Once Uber discovered the extent of the ad fraud, they took legal action against Fetch Media, an ad agency that they had worked with, to answer allegations of ad fraud. Uber also issued a second lawsuit against five ad networks, accusing them of purchasing nonexistent, nonviewable, or fraudulent advertising.
Through these investigations and legal actions, Uber was able to identify the sources of ad fraud and take steps to prevent it from happening in the future. They also learned that by cutting their ad spend by two-thirds due to ad fraud, they saw no change in the effectiveness of their advertising campaigns.
This experience highlights the need for businesses to remain vigilant and take steps to combat ad fraud in the digital advertising industry.
Matthew Beucler is the owner of MJB Marketing, an agency that specializes in lead generation, particularly in the medical, legal, and travel spaces.
The lead generation space is highly competitive and fraught with fraud. It is essential to use reliable software and tactics to ensure that the leads generated are valid and not fraudulent. MJB Marketing chose to work with Spider AF due to the ease of integration, its powerful performance, and the ability to remove a significant variable from the KPIs.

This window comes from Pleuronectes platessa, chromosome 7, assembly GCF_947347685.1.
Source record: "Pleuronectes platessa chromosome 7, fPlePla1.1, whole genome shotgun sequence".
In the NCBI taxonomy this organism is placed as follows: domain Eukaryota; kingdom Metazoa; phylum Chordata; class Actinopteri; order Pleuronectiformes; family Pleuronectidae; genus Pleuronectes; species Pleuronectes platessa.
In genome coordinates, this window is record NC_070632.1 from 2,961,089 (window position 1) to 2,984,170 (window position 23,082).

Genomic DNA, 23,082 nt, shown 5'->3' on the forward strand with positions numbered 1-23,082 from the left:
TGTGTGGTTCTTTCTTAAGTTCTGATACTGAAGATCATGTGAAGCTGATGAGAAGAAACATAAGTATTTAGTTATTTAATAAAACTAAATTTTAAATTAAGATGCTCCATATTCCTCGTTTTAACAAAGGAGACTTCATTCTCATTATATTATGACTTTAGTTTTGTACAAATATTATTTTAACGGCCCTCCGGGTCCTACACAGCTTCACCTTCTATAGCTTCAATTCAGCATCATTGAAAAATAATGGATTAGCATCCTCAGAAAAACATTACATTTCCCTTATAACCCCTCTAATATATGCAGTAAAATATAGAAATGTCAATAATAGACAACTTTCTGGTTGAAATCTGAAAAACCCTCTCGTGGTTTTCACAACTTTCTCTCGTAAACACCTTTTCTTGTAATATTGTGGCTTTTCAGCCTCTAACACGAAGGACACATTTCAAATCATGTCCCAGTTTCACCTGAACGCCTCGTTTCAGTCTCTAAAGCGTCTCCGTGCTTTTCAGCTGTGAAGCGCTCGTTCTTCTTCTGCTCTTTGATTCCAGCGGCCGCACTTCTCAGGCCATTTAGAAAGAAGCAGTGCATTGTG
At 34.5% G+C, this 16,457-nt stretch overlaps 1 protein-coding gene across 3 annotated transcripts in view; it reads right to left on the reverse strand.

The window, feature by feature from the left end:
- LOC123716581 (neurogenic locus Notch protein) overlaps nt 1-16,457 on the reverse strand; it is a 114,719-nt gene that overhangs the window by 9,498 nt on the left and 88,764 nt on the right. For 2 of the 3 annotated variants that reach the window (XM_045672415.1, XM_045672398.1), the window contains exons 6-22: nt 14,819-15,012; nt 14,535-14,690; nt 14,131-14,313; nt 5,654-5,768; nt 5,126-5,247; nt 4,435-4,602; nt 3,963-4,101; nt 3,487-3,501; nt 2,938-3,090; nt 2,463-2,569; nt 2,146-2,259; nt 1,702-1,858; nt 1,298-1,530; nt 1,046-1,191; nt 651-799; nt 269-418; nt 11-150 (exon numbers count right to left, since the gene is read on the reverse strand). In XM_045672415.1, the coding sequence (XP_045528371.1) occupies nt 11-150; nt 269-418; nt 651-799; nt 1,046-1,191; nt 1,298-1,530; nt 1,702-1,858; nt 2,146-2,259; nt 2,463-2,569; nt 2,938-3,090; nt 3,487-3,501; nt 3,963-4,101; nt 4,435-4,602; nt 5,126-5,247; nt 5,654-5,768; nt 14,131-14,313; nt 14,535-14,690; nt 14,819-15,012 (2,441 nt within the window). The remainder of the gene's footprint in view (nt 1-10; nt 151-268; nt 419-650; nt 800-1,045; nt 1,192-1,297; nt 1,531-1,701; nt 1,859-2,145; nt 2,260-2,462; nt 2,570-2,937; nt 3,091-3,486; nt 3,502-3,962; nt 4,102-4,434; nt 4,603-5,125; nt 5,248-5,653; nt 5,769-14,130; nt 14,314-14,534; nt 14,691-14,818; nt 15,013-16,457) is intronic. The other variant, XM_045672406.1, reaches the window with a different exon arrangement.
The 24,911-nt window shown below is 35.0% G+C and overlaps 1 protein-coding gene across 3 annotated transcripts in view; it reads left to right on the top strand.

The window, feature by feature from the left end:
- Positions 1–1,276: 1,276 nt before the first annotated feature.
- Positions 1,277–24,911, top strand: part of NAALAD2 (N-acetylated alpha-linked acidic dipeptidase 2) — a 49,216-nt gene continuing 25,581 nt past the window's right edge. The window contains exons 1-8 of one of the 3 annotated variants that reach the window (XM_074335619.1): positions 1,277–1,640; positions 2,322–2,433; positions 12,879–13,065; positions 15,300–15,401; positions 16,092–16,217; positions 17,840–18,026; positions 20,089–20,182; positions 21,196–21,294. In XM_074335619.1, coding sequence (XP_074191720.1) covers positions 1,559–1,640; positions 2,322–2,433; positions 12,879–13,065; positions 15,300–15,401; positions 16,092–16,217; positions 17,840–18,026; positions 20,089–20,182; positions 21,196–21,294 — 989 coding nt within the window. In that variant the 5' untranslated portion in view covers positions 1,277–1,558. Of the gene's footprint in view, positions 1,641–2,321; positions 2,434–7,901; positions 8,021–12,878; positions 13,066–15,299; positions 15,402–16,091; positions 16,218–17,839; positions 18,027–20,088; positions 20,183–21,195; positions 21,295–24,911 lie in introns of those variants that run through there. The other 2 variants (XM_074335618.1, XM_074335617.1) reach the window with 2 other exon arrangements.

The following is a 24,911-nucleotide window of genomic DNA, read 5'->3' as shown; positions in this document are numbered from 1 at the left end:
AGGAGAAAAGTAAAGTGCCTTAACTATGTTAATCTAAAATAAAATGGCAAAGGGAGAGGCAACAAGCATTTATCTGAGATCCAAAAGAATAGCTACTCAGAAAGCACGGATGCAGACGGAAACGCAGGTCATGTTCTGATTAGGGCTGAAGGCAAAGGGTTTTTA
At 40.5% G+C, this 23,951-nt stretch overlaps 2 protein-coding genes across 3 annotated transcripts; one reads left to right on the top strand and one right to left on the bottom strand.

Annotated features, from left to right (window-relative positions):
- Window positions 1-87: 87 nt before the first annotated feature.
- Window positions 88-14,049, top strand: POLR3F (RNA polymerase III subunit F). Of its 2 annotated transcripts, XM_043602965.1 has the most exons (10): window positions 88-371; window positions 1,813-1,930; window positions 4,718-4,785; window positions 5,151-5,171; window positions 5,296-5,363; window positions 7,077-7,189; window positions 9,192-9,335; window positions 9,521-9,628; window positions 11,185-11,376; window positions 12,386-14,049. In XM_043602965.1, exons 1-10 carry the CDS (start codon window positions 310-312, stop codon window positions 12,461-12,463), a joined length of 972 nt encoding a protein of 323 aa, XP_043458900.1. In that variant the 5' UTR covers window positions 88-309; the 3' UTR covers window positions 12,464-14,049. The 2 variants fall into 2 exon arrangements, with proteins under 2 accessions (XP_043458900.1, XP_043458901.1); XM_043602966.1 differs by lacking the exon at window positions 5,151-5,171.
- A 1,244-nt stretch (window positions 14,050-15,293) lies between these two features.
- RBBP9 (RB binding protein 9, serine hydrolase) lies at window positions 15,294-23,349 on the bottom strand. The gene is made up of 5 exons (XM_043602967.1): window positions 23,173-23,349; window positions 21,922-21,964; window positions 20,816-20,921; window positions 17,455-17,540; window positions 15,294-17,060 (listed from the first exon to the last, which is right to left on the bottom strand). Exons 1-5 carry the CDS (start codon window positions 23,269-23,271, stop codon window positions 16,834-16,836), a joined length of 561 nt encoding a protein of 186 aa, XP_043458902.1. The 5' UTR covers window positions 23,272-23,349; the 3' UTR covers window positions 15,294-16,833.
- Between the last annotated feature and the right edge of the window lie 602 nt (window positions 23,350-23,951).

MJB Marketing recently implemented Spider AF to help detect and block ad fraud in their lead generation campaigns. The results have been nothing short of impressive.
Using Spider AF, they were able to track and improve key metrics, resulting in a significant reduction in ad fraud. While they could not provide specific numbers, they emphasized the importance of keeping out spoofed devices and other problematic sources, noting that using Spider AF is critical for running a large ad account in the lead generation space.
In addition to the positive results, MJB Marketing was also impressed with the support provided by the Spider AF team. They noted that support was great, and they particularly appreciated the ease of communication through Slack. You can read more about the work Spider AF has done for MJB Marketing here.
Examining real-world examples can provide concrete evidence of the importance of protecting businesses from ad fraud, regardless of their size.
For instance, as we saw in the case of Uber, ad fraud can result in significant financial losses and damage to a company's reputation. This highlights the need for all businesses to prioritize ad fraud prevention measures.
As we saw with MJB Marketing, Spider AF, as a leading ad fraud detection and prevention solution, is uniquely equipped to help businesses of all sizes safeguard their advertising campaigns against fraudulent activities.
With its advanced technology and expertise, Spider AF can provide comprehensive protection against ad fraud, ensuring that businesses can maximize the effectiveness of their ad spend and minimize their risks. Try it for free today.
Get a taste of our premium features for 14 days or get started right away with our Free Plan.